Watching Stargazing Live last night, I was enthralled, and reminded of why I got into science in the first place. The science that they were talking about was cool.
The great thing about astronomy is that it is huge, endless, exciting, available, and, in itself, absolutely useless. I’m not talking about whether you get spinoffs, and better technology through studying astronomy (of course you do), but that the primary reason for doing astronomy is to find out how the universe works, and nothing more.
As a television programme, stargazing live will probably inspire a generation of young scientists to go and do physics, or maths, or whatever. I think we in climate science could learn a lot from the approach that they take: the science, for the sake of the science, is cool.
A few years ago, while finishing my PhD in Sheffield, I was at a party at a friends house. I met a group of people in the corner, and we got chatting: they soon asked me what I did. “I’m training to be a climate scientist” I said, and told them about my research. I immediately got sympathy “that must be a really tough job” said one girl, “to get up every day, and study how we are messing up our world. How do you cope?”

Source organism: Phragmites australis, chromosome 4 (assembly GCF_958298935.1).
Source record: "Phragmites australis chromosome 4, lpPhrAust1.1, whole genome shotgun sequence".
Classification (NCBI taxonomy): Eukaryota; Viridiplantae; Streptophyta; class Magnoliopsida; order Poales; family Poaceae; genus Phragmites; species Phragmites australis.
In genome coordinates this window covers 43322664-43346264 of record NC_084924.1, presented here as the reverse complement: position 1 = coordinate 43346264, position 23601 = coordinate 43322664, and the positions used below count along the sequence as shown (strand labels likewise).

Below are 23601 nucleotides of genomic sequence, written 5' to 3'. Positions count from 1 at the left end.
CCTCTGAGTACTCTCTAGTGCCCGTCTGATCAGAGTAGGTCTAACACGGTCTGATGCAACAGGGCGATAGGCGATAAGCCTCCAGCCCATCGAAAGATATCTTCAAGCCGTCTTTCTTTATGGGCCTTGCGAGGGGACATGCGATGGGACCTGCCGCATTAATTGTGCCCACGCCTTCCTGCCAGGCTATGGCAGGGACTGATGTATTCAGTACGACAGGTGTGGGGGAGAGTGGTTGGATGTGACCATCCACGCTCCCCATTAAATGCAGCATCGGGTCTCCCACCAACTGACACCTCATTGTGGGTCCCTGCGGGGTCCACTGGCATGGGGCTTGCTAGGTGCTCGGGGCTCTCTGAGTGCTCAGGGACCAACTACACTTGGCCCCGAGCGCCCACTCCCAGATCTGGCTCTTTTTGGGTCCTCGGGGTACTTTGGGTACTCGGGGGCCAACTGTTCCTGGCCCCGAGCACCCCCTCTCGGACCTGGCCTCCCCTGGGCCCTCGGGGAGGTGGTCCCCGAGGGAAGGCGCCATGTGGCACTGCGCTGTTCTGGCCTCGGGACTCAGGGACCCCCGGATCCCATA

I explained that I was looking at computer models a lot of the time, and doing stats, and that it was quite abstract really and so on, but I continued to get sympathy for my “tough job”.
So eventually, I asked the group what they did. They were all junior doctors. Specialising in Accident & Emergency. In Sheffield
Climate science has been linked for so long in the mind of the public with impending disaster, endless failed negotiations, and being asked to give up fun things, that they might have forgotten that learning how the Earth works is cool.